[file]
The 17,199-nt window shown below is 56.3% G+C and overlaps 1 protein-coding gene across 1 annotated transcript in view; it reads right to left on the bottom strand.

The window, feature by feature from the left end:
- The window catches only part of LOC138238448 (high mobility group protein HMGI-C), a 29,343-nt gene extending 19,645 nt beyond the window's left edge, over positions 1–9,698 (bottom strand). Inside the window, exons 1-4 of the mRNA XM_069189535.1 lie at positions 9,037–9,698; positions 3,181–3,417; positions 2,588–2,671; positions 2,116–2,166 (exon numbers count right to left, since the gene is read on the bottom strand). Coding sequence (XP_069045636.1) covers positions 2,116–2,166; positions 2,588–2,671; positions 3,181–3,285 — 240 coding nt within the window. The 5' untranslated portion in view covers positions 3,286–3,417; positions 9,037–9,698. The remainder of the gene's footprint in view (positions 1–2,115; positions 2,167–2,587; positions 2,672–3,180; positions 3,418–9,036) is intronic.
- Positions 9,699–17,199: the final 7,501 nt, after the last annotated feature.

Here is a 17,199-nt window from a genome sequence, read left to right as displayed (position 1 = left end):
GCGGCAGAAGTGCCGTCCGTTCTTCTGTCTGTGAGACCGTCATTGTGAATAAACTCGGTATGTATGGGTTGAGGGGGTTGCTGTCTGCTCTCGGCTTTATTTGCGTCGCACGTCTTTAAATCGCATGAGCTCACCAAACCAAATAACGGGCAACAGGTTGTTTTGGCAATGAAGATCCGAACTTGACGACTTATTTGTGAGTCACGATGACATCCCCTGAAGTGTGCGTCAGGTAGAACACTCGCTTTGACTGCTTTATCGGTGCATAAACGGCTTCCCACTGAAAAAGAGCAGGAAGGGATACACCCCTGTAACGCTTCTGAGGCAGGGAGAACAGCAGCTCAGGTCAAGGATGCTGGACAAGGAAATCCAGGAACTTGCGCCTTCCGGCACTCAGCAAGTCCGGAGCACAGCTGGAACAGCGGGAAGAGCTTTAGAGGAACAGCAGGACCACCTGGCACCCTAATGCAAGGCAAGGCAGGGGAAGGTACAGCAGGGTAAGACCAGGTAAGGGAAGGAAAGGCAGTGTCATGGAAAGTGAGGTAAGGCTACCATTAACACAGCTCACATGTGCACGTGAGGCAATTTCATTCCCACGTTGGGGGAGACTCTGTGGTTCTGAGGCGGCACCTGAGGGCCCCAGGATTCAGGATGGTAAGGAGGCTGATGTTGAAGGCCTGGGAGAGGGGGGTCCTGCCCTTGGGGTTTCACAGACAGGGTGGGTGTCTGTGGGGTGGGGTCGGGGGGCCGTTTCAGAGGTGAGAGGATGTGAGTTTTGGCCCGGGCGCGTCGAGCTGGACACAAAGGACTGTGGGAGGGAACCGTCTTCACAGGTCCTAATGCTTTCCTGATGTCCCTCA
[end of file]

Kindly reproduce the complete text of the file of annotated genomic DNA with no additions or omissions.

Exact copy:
The 17,199-nt window shown below is 56.3% G+C and overlaps 1 protein-coding gene across 1 annotated transcript in view; it reads right to left on the bottom strand.

The window, feature by feature from the left end:
- The window catches only part of LOC138238448 (high mobility group protein HMGI-C), a 29,343-nt gene extending 19,645 nt beyond the window's left edge, over positions 1–9,698 (bottom strand). Inside the window, exons 1-4 of the mRNA XM_069189535.1 lie at positions 9,037–9,698; positions 3,181–3,417; positions 2,588–2,671; positions 2,116–2,166 (exon numbers count right to left, since the gene is read on the bottom strand). Coding sequence (XP_069045636.1) covers positions 2,116–2,166; positions 2,588–2,671; positions 3,181–3,285 — 240 coding nt within the window. The 5' untranslated portion in view covers positions 3,286–3,417; positions 9,037–9,698. The remainder of the gene's footprint in view (positions 1–2,115; positions 2,167–2,587; positions 2,672–3,180; positions 3,418–9,036) is intronic.
- Positions 9,699–17,199: the final 7,501 nt, after the last annotated feature.

Here is a 17,199-nt window from a genome sequence, read left to right as displayed (position 1 = left end):
GCGGCAGAAGTGCCGTCCGTTCTTCTGTCTGTGAGACCGTCATTGTGAATAAACTCGGTATGTATGGGTTGAGGGGGTTGCTGTCTGCTCTCGGCTTTATTTGCGTCGCACGTCTTTAAATCGCATGAGCTCACCAAACCAAATAACGGGCAACAGGTTGTTTTGGCAATGAAGATCCGAACTTGACGACTTATTTGTGAGTCACGATGACATCCCCTGAAGTGTGCGTCAGGTAGAACACTCGCTTTGACTGCTTTATCGGTGCATAAACGGCTTCCCACTGAAAAAGAGCAGGAAGGGATACACCCCTGTAACGCTTCTGAGGCAGGGAGAACAGCAGCTCAGGTCAAGGATGCTGGACAAGGAAATCCAGGAACTTGCGCCTTCCGGCACTCAGCAAGTCCGGAGCACAGCTGGAACAGCGGGAAGAGCTTTAGAGGAACAGCAGGACCACCTGGCACCCTAATGCAAGGCAAGGCAGGGGAAGGTACAGCAGGGTAAGACCAGGTAAGGGAAGGAAAGGCAGTGTCATGGAAAGTGAGGTAAGGCTACCATTAACACAGCTCACATGTGCACGTGAGGCAATTTCATTCCCACGTTGGGGGAGACTCTGTGGTTCTGAGGCGGCACCTGAGGGCCCCAGGATTCAGGATGGTAAGGAGGCTGATGTTGAAGGCCTGGGAGAGGGGGGTCCTGCCCTTGGGGTTTCACAGACAGGGTGGGTGTCTGTGGGGTGGGGTCGGGGGGCCGTTTCAGAGGTGAGAGGATGTGAGTTTTGGCCCGGGCGCGTCGAGCTGGACACAAAGGACTGTGGGAGGGAACCGTCTTCACAGGTCCTAATGCTTTCCTGATGTCCCTCA